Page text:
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The Word is _________3 min read

Parents often tell their little children, “Use your words.” Instead of making motions or grunting sounds, they say, “Use your words.”  Words are crucial to communication. Words can develop or break relationships. Words are what we use to make things known.

We live in a world divided: this group against that group, this faction looking down on another one, my side against your side. We see hatred. We see discord. We see suspicion. Sadly, such worldly things are seen in congregations. The result is that people often write one another off, they exclude, they dismiss, they “other.”

It should not be so among us who follow Jesus. We are called to be ambassadors of reconciliation. We are called to treasure unity. We are called to be peacemakers.

To do so, we must “use our words.” At the heart of reconciliation as at the heart of the Gospel, are words. Words like “forgiveness, apology, grace, mercy, humility, love, kindness, understanding, truth.” Words like “Jesus.” Words about Jesus. Words that invite people to change their minds (repentance). Words that release (forgiveness).

Hannah Arendt, in her book The Human Condition, considered distinctions between labor, work, and action. Labor is activity directed at sustaining life (gardening). Work is activity that leaves behind a product (make a chair). Action is activity that (way over simplified) connects and distinguishes us from one another and builds or destroys relationships (speech, hitting).

A key point in her work is that labor is undone by consumption (I eat the corn), work is undone by destruction (I cut up the chair), but that action can never be undone (you cannot un-say an insult, you cannot un-hit a friend); it can only be forgiven.

We do much acting against one another. People do much acting against us. We do much acting against God. There is only one solution: forgiveness.

The key to restored relationships, between one another and with God, is forgiveness. This is what powers and effects reconciliation. We need to be quick to forgive one another as God has forgiven us. We need to be eager to share the forgiveness that God provides in Jesus: the incarnate Word of forgiving reconciliation.

If we are going to experience a less divided, less hate-filled, discordant, and suspicious world around us, we need to dare to “use our words,” We Christians have words of reconciliation. Our words are forgiveness, apology, grace, mercy, humility, love, kindness, understanding, truth. Our word is Jesus.

In 2024, as the people of God, let’s engage in daring conversations of reconciliation. Who are you separated from? A child who has forsaken the way of Jesus? A person of another ethnic background? A stranger who looks a lot different from you? A fellow citizen who has different political opinions? A neighbor who follows a different god? An advocate of an unbiblical view of sexuality? A pastor who prefers a different style of worship?

Instead of turning our backs to or writing off someone for whom Christ died, let’s dare to engage with our words. Let’s dare to engage with words from the Word, the Bible. Let’s dare to engage with words from the Word made flesh, Jesus. Let’s dare to engage with words of reconciliation.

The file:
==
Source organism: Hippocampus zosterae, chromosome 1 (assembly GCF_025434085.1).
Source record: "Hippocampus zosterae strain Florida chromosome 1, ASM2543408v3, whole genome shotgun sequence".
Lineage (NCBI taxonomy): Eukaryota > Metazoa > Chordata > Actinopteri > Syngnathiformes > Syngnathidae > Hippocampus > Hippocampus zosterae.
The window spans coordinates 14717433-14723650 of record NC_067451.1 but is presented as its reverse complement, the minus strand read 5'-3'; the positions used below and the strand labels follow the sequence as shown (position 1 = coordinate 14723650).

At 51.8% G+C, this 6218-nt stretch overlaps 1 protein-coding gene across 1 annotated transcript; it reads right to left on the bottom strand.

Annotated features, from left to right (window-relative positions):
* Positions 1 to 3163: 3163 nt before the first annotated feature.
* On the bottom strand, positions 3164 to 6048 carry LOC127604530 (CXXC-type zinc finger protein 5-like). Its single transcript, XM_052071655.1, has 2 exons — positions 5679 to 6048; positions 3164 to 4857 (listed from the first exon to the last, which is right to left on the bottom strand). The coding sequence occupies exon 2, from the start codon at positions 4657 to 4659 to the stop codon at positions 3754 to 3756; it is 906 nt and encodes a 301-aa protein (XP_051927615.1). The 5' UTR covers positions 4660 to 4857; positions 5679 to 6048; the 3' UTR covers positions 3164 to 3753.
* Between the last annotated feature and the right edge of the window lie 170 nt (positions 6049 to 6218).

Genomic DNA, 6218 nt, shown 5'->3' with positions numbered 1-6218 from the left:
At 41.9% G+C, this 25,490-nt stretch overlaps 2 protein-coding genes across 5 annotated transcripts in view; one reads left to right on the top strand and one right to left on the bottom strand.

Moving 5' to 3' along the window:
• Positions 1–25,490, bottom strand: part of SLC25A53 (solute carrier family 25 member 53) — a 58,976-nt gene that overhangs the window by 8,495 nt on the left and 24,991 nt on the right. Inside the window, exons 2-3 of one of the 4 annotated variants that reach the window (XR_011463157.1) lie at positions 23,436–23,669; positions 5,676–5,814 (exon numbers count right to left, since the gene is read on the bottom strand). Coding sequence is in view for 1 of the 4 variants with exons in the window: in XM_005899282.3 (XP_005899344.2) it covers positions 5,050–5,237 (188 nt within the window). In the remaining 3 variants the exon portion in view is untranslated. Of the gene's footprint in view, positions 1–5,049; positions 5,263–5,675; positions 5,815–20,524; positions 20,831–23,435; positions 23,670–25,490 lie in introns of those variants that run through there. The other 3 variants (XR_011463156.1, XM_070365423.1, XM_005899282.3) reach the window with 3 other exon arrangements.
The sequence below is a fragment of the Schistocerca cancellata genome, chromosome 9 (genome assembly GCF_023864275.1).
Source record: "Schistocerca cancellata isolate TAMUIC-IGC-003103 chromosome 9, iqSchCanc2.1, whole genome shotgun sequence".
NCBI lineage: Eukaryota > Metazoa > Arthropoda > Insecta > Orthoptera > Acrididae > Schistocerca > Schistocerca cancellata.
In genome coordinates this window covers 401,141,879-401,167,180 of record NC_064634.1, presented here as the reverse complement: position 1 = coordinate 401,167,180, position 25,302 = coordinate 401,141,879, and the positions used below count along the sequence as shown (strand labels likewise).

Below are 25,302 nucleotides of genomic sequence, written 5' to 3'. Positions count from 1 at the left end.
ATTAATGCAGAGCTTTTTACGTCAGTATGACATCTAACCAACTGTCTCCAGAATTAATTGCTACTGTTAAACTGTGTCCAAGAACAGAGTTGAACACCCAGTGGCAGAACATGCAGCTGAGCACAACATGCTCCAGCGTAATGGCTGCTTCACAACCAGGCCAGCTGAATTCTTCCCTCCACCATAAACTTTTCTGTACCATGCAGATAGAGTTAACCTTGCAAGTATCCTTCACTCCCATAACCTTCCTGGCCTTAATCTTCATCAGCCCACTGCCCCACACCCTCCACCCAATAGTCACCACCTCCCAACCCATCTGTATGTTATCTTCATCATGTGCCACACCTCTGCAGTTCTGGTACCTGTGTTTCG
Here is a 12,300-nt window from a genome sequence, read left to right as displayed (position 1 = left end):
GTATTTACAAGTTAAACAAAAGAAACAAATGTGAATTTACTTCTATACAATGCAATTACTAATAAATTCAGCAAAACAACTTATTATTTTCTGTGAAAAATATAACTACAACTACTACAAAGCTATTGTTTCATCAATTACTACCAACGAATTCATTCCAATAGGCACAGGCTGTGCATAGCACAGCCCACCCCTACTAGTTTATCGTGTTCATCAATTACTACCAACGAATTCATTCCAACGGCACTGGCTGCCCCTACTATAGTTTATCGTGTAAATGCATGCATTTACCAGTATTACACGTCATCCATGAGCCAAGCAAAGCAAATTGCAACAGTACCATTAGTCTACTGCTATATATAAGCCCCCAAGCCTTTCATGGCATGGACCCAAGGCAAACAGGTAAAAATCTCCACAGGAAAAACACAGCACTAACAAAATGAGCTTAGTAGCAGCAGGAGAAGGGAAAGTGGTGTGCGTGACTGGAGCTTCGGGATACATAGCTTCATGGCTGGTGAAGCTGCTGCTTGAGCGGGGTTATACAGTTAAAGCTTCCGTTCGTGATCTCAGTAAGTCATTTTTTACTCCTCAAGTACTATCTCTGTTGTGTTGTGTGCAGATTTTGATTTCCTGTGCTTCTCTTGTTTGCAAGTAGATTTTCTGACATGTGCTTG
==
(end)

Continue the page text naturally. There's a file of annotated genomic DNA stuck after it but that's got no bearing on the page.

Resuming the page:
Certainly, division will always exist in the world. Jesus said so. But even as He came into the world as the word of reconciliation, He now sends us out to share the same. Divided world indeed. But by using our words, may it be less so.

The 2024 Theological Conference, Love Talks: Daring Conversations Towards Reconciliation, takes place on Saturday, February 3, at Our Savior, Lansing. Walk-ins are welcome. Speaker playlists will be available after the conference at michiganidstrict.org/resources.

Photo © Inbetween/Lightstock

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About the Author

Rev. David A. Davis serves as President of the Michigan District, LCMS.

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Jeffrey B Walsh - February 6, 2024

Thank you for your words.

Phillip Haldaman - February 6, 2024

What a beautiful (and timely) article. The story’s subject, “reconciliation,” reminds me of a tender song written by Wayne Kirkpatrick, as sung by Susan Ashton entitled “Song of Reconciliation.” A sort of metrical version of I Cor. 13:13, it’s a gentle call to do as our story’s author encourages…

“Where there is love there is a peace
And in the cages that bind the bitter heart, it is release
Hold it close to your chest, let it move and let it rest
For it is here to set your mind at ease
Where there is love there is a peace

Where there is hope there is a dream
To rise above, to remit and to redeem
To go back, to go where there’s no hurt or anger there
To find the song that you once could sing
Where there is hope there is a dream

Where there is faith there is a chance
To alter the course and fight the winds of circumstance
Not to scar but mend, not to break but to bend
And not to know but to understand

Where there is faith, yeah, there is a chance
Where there is hope there is a dream
Where there is love there is a peace.”

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